"It's important as a long-term strategy to make major transit investments that help create better-managed, less automobile-dependent commutes," said Mark Alan Hughes, a professor at the University of Pennsylvania. "But we need short-term solutions as well. And the short-term solutions that make the most sense for welfare-to-work participants, especially in Southern California, are automobile-related."

He pointed out that many social services agencies and nonprofit organizations across the country have begun programs to support car ownership, providing help with either the purchase of an automobile or the cost of insurance and maintenance.

Christy Johnson could not have kept her job without one such program. As an in-home caregiver, she drives her elderly client to frequent doctor appointments. But the 36-year-old Downey resident found herself without wheels when her 1985 Dodge Colt broke down.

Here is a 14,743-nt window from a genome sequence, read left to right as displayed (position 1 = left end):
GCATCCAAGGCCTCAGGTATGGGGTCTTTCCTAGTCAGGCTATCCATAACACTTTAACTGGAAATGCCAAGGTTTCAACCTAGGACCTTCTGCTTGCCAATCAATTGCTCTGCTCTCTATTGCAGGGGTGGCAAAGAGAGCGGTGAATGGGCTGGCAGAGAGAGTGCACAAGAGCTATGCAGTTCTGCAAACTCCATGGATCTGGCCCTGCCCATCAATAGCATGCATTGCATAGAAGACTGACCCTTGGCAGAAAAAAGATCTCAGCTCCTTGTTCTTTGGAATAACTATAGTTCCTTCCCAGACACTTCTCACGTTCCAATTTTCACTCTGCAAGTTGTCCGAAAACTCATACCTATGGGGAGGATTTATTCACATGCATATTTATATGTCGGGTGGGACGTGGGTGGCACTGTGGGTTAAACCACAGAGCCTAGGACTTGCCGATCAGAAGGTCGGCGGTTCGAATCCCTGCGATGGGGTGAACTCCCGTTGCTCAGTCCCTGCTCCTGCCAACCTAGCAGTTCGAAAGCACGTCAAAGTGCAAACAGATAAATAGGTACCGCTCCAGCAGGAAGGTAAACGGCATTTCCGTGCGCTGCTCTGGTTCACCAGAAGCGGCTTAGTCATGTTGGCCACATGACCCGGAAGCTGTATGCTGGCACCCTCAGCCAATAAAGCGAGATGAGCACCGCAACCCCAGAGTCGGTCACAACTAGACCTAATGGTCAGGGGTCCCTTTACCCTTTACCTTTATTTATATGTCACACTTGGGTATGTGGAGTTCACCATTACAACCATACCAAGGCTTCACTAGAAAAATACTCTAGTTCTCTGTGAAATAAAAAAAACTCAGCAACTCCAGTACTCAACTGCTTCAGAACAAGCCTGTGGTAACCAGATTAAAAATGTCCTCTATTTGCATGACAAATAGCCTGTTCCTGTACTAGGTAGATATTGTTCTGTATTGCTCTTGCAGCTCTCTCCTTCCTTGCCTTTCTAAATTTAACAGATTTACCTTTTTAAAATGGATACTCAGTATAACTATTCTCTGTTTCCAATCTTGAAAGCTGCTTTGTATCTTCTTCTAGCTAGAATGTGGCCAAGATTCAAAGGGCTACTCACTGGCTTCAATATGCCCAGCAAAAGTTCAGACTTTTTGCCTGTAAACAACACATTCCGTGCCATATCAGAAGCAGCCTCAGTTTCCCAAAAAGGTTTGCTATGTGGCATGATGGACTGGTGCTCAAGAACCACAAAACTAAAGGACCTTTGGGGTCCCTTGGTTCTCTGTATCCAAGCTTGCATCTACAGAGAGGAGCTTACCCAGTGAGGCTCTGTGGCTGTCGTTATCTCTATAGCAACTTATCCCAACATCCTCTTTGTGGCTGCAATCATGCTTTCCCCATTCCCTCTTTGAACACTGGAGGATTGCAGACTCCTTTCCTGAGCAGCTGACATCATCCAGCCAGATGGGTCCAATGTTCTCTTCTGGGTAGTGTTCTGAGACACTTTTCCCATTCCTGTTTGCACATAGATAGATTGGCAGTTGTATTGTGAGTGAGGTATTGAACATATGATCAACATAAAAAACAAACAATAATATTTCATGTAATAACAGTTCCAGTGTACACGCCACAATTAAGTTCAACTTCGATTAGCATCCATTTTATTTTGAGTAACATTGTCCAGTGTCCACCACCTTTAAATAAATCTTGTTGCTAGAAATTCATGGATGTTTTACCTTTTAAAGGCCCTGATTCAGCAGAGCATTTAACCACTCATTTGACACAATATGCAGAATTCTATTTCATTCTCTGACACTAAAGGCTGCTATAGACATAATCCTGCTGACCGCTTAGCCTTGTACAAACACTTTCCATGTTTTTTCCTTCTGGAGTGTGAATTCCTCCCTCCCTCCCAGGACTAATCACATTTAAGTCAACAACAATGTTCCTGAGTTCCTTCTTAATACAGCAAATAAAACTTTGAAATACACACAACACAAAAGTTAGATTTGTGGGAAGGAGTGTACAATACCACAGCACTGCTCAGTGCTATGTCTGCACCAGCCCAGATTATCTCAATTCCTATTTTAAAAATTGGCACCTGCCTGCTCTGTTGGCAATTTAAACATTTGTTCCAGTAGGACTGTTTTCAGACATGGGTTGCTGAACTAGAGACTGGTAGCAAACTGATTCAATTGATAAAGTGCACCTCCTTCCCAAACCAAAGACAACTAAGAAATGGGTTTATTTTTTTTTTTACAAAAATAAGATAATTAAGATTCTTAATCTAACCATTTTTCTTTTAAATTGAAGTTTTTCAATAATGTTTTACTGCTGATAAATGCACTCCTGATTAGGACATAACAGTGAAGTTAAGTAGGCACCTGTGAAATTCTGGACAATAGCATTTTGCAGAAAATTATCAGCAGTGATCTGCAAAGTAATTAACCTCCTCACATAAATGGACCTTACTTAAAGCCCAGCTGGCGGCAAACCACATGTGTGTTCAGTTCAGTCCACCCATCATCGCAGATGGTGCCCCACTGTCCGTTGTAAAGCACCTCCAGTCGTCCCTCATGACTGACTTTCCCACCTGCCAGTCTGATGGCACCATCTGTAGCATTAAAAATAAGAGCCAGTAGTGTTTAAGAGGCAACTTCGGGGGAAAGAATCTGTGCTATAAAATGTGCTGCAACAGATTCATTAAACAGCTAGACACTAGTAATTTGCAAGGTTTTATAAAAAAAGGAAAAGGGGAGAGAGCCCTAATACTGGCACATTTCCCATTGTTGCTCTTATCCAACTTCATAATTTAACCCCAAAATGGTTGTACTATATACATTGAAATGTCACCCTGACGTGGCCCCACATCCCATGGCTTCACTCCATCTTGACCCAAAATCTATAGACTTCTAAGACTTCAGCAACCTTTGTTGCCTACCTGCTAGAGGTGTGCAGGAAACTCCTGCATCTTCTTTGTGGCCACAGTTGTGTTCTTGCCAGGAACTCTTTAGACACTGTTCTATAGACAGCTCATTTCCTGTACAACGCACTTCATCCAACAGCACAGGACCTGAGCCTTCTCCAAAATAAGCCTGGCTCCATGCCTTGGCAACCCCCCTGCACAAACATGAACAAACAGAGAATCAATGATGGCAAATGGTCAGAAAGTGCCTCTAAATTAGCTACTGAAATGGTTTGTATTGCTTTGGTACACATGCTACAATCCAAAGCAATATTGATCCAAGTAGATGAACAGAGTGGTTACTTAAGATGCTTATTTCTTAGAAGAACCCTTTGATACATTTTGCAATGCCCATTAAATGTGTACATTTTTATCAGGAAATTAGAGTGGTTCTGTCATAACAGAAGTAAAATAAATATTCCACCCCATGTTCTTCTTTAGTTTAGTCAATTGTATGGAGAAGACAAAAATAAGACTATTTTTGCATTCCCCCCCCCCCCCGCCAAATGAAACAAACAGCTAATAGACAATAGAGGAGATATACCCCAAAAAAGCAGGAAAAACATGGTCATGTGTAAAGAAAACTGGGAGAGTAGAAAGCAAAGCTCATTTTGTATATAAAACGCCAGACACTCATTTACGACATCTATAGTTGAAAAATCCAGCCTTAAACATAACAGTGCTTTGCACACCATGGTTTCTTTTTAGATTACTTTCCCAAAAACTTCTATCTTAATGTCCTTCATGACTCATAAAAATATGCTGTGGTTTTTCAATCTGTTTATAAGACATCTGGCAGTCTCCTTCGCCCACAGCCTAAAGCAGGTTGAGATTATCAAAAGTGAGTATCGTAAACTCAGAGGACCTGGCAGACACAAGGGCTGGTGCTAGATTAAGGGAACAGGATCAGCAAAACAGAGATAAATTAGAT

With a gross income of around $1,000 a month, she was having trouble getting loan approval for another car. Johnson benefited from a program run by the nonprofit Los Angeles Mission, in which donated cars are repaired and sold below market value to needy individuals.

Johnson paid $300 for a 1987 Nissan Maxima in good running condition. Through CalWORKS, she obtained insurance for $450 a year.

Of course, strategies to increase car ownership have their own drawbacks. Besides the cost issues, such programs run counter to clean-air goals--and more cars mean more traffic congestion and longer commutes.

But, Hughes said, "When middle-class people start getting into the bus at the same rate as poor people in the service of these broad goals of reducing highway congestion and air pollution, then we can talk. Until then, I think we need to make a special exemption for people for whom this can make the difference in being able to get a job."

Copyright © 2019, Los Angeles Times
EDITION: California | U.S. & World